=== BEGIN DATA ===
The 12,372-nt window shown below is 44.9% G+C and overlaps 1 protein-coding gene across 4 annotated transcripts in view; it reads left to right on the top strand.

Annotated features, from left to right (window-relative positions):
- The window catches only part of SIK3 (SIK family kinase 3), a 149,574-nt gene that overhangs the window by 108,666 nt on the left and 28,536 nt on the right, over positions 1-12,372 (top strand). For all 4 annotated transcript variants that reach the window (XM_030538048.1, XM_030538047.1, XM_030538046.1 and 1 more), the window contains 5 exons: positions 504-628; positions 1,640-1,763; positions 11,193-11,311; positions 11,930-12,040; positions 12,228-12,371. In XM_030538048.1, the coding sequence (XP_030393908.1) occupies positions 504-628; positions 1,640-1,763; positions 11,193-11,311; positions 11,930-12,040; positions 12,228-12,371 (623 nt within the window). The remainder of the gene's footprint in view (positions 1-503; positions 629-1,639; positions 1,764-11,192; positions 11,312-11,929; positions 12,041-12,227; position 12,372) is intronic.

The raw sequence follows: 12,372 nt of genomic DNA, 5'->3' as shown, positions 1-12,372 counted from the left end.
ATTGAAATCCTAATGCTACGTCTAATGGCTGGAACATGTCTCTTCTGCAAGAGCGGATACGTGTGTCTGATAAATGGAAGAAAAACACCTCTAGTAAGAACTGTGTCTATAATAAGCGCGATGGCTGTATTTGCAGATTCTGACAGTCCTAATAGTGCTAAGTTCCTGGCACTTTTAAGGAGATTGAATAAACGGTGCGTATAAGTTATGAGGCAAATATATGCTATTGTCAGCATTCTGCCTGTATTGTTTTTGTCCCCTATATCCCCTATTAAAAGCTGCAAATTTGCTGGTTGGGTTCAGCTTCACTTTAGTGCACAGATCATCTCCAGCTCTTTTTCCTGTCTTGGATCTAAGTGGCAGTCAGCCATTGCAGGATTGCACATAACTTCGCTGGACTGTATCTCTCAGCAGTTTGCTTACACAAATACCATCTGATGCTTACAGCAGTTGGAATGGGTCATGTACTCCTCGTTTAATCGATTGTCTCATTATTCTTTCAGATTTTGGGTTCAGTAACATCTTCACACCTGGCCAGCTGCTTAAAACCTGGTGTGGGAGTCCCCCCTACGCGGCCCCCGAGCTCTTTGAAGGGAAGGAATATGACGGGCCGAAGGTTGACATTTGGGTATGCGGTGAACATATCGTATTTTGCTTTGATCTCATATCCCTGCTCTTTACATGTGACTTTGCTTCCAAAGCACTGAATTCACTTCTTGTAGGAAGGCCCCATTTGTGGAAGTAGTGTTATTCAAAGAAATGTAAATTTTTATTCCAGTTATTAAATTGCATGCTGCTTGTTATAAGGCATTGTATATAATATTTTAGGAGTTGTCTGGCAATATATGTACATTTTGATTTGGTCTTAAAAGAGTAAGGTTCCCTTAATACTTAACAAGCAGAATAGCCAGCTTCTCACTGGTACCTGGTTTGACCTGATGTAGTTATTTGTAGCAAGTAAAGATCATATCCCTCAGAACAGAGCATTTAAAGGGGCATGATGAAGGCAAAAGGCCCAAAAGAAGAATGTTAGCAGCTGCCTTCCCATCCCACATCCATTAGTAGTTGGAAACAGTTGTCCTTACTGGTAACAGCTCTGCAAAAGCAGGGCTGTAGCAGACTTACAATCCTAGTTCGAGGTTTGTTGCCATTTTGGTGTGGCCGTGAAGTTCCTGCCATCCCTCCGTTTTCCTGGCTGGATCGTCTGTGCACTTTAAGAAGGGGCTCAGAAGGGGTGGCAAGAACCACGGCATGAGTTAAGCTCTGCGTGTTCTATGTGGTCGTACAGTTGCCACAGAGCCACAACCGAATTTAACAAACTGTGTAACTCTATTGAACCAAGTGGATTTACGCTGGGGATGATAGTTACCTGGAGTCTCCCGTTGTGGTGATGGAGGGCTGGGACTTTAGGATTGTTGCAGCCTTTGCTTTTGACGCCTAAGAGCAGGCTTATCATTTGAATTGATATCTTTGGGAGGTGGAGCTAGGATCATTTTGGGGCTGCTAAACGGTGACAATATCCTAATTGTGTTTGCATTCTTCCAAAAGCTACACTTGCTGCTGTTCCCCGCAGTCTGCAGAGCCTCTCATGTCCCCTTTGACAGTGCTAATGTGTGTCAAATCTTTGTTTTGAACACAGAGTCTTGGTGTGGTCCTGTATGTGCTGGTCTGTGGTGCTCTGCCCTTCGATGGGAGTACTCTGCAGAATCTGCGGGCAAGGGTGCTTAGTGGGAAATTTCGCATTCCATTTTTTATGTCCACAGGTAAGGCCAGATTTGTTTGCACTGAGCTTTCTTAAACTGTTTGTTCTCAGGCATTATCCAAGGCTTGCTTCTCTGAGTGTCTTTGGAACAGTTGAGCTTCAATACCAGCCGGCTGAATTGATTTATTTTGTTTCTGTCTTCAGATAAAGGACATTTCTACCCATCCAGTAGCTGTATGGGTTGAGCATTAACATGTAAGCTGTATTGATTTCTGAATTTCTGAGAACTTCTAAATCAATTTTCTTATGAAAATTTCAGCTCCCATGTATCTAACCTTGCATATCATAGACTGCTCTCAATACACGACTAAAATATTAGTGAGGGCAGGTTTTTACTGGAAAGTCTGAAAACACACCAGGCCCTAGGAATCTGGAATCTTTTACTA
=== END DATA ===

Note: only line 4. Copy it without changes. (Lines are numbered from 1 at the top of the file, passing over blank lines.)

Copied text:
The raw sequence follows: 12,372 nt of genomic DNA, 5'->3' as shown, positions 1-12,372 counted from the left end.